Simplicity is Significant

I love this article found via Offbeat Bride outlining the beauty of simplicity when it comes to a wedding. Basically took the words right out of my mouth! Is a no-frills wedding right for you? What’s meaningful for you?

 

Photo by 10baretoes Photography
Original article by Inverted Jenny
September 8, 2014

My future husband and I went to the first of three weddings we will attend before we are wed. It was a delight to sit back and enjoy someone else’s big day, rather than fussing over our own.

Obviously I was paying attention to the choices that were made and how they compared to ours. But rather than breaking that down bit by bit, I’ll mention some of the lessons I took away from the whole thing…

1. You can have a no-frills wedding and people will absolutely still enjoy it

This wedding was held on a campground in the mountains. The couple was married in a small amphitheater and the 40-50 guests sat on logs surrounding them. There was no bridal party. The bride did not carry flowers. Dinner was Mexican food in the lodge, the cakes were pre-made by a beloved local bakery. They served good beer and wine and bottles of hard liquor appeared later on. Dancing took place on a basketball court (complete with nets) and a bonfire was held later with marshmallows and savory snacks for the drinkers. I think the sole decorations were blue and white plastic table covers in the lodge, a single string of colored Christmas lights around the basketball court, and a simple photo booth.

And guess what? No one missed any of the extras. Everyone was happy to catch up with old friends, dance crazily, laugh at drunken antics, bask in the glow of the bonfire, and crash in their tents at the end of the night. All that mattered was that the bride and groom brought their friends and family together in one place and made sure they were relaxed and comfortable. That was more than enough.

2. You can dispense with traditions at your wedding and people will still enjoy it

Once and for all, I’ve decided to never again listen to those who say, “It’a not a wedding if you don’t have [thing that the speaker wants you to have]!” A wedding is a wedding because two people get married and that is all there is to it. This bride and groom had no cake cutting, no first dance, no bouquet or garter tosses, and no toasts, and no one missed any of these things because they weren’t things that fit this bride and groom’s style.

It’s awesome to have these things if you want them, and it’s great to let them go if you don’t. I’ve been married before, and I learned from my first wedding that people know when you’re doing something just because you thought you had to. I’m finally feeling pretty secure about making similar decisions for our wedding.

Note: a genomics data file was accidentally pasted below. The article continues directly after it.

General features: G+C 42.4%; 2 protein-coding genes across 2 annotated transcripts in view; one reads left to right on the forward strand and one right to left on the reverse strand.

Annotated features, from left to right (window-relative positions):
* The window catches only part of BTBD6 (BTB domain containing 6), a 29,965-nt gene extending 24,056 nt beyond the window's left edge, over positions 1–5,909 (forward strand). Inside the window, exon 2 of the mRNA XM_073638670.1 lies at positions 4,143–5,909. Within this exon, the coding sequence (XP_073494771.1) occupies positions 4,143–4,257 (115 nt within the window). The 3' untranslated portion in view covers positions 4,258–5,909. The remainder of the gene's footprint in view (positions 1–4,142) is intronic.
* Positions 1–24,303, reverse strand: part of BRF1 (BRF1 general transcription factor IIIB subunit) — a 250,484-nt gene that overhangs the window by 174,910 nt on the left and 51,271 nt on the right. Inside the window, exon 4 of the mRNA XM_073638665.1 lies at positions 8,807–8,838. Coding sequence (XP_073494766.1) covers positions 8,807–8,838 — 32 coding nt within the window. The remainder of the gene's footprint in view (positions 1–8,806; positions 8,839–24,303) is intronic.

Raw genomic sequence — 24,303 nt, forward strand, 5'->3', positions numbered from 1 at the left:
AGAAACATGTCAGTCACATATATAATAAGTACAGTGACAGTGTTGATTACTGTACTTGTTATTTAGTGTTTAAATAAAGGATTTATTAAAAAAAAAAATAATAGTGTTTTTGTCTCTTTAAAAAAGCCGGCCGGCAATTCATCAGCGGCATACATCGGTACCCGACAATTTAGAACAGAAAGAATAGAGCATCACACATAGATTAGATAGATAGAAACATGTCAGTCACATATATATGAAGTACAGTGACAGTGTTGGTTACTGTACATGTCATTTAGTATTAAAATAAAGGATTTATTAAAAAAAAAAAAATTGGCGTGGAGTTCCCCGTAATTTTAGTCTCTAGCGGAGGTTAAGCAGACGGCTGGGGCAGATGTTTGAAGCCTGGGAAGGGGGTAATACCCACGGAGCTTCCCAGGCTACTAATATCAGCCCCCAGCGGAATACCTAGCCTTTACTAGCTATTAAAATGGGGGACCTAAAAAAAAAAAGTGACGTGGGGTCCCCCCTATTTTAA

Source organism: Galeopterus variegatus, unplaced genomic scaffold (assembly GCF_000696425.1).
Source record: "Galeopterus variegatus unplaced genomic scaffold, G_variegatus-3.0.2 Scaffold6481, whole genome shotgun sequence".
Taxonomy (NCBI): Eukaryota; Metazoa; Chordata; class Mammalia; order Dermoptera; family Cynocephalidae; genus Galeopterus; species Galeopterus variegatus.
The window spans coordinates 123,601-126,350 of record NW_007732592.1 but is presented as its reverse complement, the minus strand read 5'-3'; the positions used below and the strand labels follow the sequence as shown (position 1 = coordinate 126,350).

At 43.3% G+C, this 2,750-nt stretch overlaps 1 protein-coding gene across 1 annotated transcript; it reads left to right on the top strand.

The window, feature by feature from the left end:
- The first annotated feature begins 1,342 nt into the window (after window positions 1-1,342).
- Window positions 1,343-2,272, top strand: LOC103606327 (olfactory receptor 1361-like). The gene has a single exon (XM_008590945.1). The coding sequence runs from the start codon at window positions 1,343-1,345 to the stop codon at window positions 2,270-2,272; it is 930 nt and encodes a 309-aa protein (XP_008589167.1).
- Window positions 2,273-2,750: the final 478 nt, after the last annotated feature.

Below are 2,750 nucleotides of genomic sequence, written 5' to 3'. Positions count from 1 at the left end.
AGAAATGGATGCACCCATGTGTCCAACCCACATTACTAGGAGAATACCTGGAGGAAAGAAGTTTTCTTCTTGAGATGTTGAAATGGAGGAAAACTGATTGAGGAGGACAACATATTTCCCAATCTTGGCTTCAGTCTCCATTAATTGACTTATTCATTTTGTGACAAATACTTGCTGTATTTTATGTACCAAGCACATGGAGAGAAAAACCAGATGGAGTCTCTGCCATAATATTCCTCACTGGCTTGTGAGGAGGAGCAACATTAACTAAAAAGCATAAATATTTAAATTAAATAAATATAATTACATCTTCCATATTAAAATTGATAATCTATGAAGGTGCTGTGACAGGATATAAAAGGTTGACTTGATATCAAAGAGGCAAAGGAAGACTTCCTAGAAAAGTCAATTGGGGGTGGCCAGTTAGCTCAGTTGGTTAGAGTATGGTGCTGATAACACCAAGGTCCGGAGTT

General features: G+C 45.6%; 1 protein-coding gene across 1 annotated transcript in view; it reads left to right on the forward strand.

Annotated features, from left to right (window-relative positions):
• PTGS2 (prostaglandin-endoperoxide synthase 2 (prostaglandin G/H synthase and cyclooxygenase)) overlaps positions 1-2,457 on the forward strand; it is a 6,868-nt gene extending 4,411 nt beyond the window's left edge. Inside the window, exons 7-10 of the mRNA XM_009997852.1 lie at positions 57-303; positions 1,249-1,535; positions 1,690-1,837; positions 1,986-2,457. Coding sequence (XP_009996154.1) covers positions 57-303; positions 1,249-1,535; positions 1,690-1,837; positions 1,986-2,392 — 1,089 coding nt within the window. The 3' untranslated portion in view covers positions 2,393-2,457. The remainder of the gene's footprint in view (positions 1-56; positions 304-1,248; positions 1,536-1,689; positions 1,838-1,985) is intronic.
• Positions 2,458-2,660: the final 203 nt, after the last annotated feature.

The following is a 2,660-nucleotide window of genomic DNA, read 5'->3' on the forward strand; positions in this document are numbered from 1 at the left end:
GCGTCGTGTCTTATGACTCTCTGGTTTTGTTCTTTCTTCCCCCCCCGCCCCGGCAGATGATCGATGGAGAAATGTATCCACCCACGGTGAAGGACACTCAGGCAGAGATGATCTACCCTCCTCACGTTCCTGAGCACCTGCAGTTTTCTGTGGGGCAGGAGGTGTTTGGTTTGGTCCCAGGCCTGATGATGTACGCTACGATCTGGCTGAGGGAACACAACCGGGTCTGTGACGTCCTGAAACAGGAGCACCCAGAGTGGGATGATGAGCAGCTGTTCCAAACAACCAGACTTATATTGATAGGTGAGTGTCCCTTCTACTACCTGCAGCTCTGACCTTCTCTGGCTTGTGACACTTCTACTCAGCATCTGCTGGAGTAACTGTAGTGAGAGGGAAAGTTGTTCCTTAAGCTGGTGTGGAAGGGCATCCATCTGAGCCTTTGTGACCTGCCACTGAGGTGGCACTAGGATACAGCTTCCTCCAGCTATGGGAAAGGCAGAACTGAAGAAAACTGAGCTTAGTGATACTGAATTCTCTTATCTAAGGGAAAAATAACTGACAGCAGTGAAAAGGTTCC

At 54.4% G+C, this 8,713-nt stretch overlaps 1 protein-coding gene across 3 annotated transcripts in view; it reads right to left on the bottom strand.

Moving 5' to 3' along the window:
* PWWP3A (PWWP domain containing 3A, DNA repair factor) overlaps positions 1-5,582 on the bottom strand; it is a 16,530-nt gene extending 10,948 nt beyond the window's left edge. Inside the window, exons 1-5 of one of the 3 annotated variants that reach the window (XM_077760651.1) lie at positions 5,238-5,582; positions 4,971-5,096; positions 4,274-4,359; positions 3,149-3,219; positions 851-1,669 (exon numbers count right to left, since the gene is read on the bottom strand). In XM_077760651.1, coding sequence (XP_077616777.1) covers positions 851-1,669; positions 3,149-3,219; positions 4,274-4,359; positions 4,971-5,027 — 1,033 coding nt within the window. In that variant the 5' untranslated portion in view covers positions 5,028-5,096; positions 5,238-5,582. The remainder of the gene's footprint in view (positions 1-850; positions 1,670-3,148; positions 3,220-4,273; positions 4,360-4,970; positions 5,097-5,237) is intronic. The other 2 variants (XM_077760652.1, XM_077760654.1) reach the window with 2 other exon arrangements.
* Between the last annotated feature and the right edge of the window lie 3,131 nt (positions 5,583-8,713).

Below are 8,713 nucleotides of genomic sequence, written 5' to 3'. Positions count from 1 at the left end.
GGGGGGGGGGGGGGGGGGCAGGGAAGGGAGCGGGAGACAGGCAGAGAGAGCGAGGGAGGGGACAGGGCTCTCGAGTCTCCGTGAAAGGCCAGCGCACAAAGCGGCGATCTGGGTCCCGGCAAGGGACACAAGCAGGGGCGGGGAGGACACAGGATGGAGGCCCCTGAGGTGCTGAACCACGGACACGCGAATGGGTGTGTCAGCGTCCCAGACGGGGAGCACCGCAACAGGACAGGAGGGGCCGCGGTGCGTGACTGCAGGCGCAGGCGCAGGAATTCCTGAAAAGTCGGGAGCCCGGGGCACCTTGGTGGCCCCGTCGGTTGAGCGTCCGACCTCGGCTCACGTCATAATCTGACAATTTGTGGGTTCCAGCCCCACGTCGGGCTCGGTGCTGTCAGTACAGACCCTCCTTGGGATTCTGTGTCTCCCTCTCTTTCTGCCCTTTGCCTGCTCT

3. Be gracious and don’t shy away from being of service

The bride and the groom made a small speech thanking everyone for coming, took it upon themselves to make sure their guests knew what was happening next throughout the night (there was no MC; they did all the announcements themselves), and helped clean up the lodge themselves in between dinner and dancing (guests pitched in, too).

I think we’ve been sold this idea that the bride and the groom shouldn’t have to lift a finger and should be completely catered to on their big day, and while that’s fine, it’s not always necessary. I really felt like I was personally welcomed and hosted by this bride and groom, and there was a real sweetness to that that I haven’t experienced at a lot of weddings.

But lest I sound too preachy, I’ll report this exchange between me and my partner while we helped clean up:

Him: See, this is nice. Don’t be surprised if I do a lot of this at our wedding.
Me: No way, dude, that’s why I hired a coordinator!

We chatted later about it and I pointed out that I wanted us to have time to focus on one another and on our guests, not on cleanup, and he said that seemed like a good idea. Still, this wedding got me thinking about how I can take it upon myself to make sure our guests feel welcomed by us.

4. Provide what entertainment you can, and your guests will take care of the rest

People who want to have a good time don’t really require much to do so. They will take what you are able to give and run with it. At this wedding, we didn’t particularly care for the DJ, but then I began to worry a bit: at least this couple was offering dancing, which is something we won’t be able to do at our wedding! (Venue doesn’t have space for it.) My fiancé then pointed out that when the songs were no good, people weren’t dancing, but they were still excitedly talking to one another on the dance floor. “They really just want to catch up with their friends,” he said, and I think he was right.

You don’t have to worry about the DJ being good enough, or the games being the right selections, or the exact number of chairs around the bonfire or whatever. Pick things that will likely work for your people and let them make their own fun after that. I watched a whole group of people enthusiastically sing Raffi songs around a bonfire at this wedding because they overheard the bride singing. You can’t plan for that kind of goodness!

5. The emotional stuff is the real takeaway

My favorite moment of this wedding was when the groom’s father teared up during his reading. I’ll take feels over frills any day.

 

Article Source: http://offbeatbride.com/2014/09/no-frills-wedding